Appreciative Inquiry


Appreciate inquiry is process of thinking and working together to bring about positive change that focuses on what works well and how to build on it. It focuses on possibilities, not problems. (The process was developed by David Cooperrider, professor of organizational behavior at Case Western Reserve University’s Weatherhead School of Management and cofounder of Appreciative Inquiry Consulting.)

Appreciate Inquiry (AI) requires an important shift from our usual, problem-centered approach and is based on positive questions. In AI, a clear, concise topic is chosen, positive questions are developed, and the facilitators ask team members those questions. Stories start to develop; patterns begin to emerge. Individuals recall and tap into positive achievements and stories that strengthen and inspire. The process, which is more fully described below, doesn’t ignore problems—it just approaches them from the other side.  AI builds on several assumptions, including:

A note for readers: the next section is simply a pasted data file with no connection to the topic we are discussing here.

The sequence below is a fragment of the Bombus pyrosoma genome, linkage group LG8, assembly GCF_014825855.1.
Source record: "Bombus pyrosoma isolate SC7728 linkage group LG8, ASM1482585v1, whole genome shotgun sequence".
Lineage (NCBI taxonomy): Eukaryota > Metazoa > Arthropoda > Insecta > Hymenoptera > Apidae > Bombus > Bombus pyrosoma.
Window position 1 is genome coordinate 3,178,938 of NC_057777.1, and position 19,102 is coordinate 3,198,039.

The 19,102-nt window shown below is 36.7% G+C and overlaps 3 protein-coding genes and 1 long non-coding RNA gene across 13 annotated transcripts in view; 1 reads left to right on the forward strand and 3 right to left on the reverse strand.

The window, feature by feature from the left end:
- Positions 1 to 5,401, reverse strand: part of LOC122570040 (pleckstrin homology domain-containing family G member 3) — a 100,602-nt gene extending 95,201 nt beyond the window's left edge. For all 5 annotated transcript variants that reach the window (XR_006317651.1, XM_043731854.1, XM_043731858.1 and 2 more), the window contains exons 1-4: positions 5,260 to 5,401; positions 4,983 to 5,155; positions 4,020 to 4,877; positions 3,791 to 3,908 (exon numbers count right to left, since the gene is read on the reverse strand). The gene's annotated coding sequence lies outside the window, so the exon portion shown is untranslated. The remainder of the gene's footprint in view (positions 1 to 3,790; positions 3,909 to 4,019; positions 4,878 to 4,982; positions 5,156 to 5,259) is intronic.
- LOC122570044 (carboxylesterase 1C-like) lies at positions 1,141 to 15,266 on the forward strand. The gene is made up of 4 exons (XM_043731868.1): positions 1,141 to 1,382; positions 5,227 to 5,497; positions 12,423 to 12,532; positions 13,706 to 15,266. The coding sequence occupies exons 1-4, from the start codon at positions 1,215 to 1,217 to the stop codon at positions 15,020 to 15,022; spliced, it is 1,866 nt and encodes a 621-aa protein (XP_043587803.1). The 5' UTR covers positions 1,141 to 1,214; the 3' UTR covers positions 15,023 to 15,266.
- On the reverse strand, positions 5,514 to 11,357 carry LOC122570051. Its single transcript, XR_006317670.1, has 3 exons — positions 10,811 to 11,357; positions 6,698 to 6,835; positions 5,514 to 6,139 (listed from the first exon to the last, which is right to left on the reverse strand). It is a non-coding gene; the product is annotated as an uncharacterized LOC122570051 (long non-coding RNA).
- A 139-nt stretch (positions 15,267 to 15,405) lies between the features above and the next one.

• In every congregation, organization, or group, something works.
  • What we focus on becomes our reality.
  • The act of asking questions of an organization or group influences the group in some way.
  • What we want already exists in ourselves, our congregations, our families, our organizations, and our communities.

(adapted from “Appreciative Inquiry: It’s Not Easy, But It Is Simple” by Kathy Clark, September 2004)

GCORR is building the capacity of The United Methodist Church to be contextually relevant and to reach more people, younger people, and more diverse people as we make disciples of Jesus Christ for the transformation of the world.